Just when we all thought we knew what a Private Equity Group (PEG), Hedge Fund, Family Office and Merchant Bank are each about, a new type of buyer comes on the scene; the Unfunded Private Equity Group, a/k/a Independent Sponsor, Search Fund, or Fundless Sponsor. On the surface, they tend to look alike, sound alike and act alike. Most all are well educated, well connected and are very experienced in buying companies. They even tend to structure their deals the same.
But, the reality (at least for sellers and intermediaries) is that many of these are just buyers with no money! However, all profess to have ready access to investable funds, and they just make capital calls when they have a viable investment. Some do and some don’t. As an experienced M&A Advisor, I think I can spot the difference, but I’m unsure at times when I first meet them. For example; one clue might be that they avoid declaring the amount of funds they have under management on their website. A funded PEG will likely disclose the size of their fund. However, most Family Offices also don’t disclose the amount of capital they have to invest. One indicator might be the absence of any existing portfolio companies showing on their website, but some in fact show portfolio companies they were involved with at a previous PEG. Others may show companies on their websites that are actually owned by their identified sources of capital.
For experienced M&A professionals this is an inconvenience and annoyance. However, sellers and less savvy deal makers can find themselves committed by a Letter of Intent (LOI) to take the company off the market for 90-120 days while such a buyer shops for financing. The seller’s assumption is they will be just looking for debt financing, but the language in the LOI frequently allows them to be looking for 100% of the debt and equity needed to close. Then, any pushback received from their prospective financial backers suddenly becomes a “due diligence issue” and of course requires renegotiation of the deal to address the concerns of the “real buyer.” Of course, these deals rarely close. They just waste a lot of time and legal fees. Sellers who experience such deals are frequently turned off to ever considering a deal with a buyer who looks like a PEG. Likewise, many PEGs say they become frustrated when the Independent Sponsor is seeking too high of a percentage ownership of the deal or too high of a fee for finding the deal. Other PEGs say they dislike participating in these deals, but they are under intense pressure to get their funds invested.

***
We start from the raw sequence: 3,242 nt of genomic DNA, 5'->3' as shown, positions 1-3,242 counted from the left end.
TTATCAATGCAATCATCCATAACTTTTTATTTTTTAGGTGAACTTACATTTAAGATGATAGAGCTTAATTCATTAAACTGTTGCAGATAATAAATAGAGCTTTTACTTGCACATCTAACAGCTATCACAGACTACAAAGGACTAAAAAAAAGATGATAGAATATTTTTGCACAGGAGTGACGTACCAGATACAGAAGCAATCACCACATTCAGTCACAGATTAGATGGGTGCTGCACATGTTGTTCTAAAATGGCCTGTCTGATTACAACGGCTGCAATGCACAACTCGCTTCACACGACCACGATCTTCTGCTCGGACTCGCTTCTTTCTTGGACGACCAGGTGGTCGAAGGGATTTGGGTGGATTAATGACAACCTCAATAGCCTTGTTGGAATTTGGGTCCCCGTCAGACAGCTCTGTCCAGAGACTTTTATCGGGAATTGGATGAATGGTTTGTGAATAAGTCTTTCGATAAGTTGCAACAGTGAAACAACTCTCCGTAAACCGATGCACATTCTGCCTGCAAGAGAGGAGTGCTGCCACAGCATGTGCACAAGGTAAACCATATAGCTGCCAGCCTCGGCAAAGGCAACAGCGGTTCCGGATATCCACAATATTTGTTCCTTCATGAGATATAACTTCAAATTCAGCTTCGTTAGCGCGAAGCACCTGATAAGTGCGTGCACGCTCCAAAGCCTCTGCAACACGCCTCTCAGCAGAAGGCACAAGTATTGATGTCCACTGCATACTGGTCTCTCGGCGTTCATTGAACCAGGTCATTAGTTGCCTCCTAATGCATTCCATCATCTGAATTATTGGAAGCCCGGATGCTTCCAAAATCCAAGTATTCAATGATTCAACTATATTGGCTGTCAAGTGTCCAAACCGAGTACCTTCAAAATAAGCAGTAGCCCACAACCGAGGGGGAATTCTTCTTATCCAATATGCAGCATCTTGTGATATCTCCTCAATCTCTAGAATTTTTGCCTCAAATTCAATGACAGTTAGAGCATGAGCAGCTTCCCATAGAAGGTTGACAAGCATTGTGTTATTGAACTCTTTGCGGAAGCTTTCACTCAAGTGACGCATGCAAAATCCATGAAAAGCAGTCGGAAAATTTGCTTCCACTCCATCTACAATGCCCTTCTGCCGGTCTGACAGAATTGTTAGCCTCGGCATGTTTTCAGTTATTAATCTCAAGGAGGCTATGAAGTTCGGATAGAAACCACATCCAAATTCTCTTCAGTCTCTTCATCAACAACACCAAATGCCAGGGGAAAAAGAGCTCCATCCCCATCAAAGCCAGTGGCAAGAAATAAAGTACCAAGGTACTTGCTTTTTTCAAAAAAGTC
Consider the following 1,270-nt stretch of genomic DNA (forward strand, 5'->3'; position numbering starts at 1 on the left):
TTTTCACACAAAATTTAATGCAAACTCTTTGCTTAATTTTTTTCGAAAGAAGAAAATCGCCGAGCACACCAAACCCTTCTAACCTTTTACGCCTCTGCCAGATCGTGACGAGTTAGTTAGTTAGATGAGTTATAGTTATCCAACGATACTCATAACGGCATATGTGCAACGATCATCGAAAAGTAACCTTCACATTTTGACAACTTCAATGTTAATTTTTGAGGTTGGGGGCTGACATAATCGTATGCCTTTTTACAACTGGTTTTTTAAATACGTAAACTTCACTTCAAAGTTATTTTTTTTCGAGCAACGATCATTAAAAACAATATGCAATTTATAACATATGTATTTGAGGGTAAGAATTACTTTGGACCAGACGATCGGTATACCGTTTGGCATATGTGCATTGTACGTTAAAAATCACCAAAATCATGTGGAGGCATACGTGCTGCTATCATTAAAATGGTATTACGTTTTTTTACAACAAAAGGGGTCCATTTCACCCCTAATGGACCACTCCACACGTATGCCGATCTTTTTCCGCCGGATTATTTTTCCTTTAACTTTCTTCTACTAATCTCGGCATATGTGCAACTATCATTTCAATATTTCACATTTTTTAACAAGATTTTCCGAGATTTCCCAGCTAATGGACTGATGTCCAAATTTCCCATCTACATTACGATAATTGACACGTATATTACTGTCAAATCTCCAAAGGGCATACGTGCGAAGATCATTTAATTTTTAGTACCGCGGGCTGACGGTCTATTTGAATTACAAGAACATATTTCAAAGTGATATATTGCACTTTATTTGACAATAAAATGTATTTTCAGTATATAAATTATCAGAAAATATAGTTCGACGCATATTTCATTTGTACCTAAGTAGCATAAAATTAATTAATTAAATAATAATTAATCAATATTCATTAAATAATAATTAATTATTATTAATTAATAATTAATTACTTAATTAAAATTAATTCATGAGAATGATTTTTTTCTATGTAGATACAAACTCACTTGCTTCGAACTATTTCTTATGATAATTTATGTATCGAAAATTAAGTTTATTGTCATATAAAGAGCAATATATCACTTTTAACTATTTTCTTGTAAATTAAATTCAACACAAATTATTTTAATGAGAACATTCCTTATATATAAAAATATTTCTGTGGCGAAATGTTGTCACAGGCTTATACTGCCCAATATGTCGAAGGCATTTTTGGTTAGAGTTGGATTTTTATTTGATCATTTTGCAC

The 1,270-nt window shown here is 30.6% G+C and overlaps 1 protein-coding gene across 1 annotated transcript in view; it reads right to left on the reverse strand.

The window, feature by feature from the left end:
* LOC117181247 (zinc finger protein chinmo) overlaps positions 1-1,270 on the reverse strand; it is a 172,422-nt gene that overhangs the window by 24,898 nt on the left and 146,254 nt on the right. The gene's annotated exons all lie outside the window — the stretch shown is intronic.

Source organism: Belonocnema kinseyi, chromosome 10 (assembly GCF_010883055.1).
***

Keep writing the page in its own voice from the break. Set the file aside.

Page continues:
Now They Are Contacting Sellers Direct
It’s tough enough that we M&A advisors have to deal with these folks, but along with the proliferation of this type of buyer, they have begun sending letters, email and making phone calls direct to prospective sellers. Likewise, some of the larger Funded PEGs now have business development staffs that are also contacting sellers direct so it’s hard for business owners to know who they are talking with. A prospective seller, flattered by the inquiry might openly share information only to later discover their information has been broadly shared on the street with many potential financial backers and when an LOI is agreed to, the details of the LOI have also been shared widely. The existing databases of PEGs make this very easy to do and it can be done quickly.
Even a very savvy seller can fall into this situation. The typical Non-Disclosure Agreement (NDA) a seller might sign with such a buyer typically allows the buyer to share information with “advisors and sources of financing” so the shopping for debt and equity has already been approved, even if the seller was thinking that language applied only to banks and similar lenders. The most significant problem this causes is that lenders who saw the deal before and are seeing it again from a different buyer, may think there was something wrong with the company that it did not previously close. Appearing shop worn causes everyone to be more cautious and less eager to proceed. Even bankers like to feel they have found a diamond and not a piece of coal under a lot of pressure.
The explanation typically received from an Independent Sponsor is their sources of capital have insisted upon this approach. Maybe it’s true because some PEGs that previously managed a fund have evolved into this structure. They say their investors have given them “walk-around money” to search for deals and when they find a deal they bring it back to their investors for funding. They feel this is not much different from the typical PEG structure where a representative of the major investors might sit on the PEG’s investment committee and have veto power and/or co-investment rights. It also appears that some of the larger funded PEGs have created affiliations of varying types with these Search Funds. Some funded PEGs may also allow the Search Funds to disclose their affinity on the Search Funds’ websites.
The deal making World is becoming more complex every day. Perhaps by sharing information we can all be more aware of the risks and the potential benefits of dealing with buyers like this. Contact me if you wish to discuss this topic or add some of your personal experiences to the discussion.
- Len Russek, a former CPA has been a Mergers & Acquisitions advisor for over 25 years both inside large corporations and as an intermediary during which he has been involved in structuring and negotiating the sale of hundreds of businesses. Contact him directly at (727) 894-7888 or LRussek@TransworldMA.com – Visit our website at www.TransworldMA.com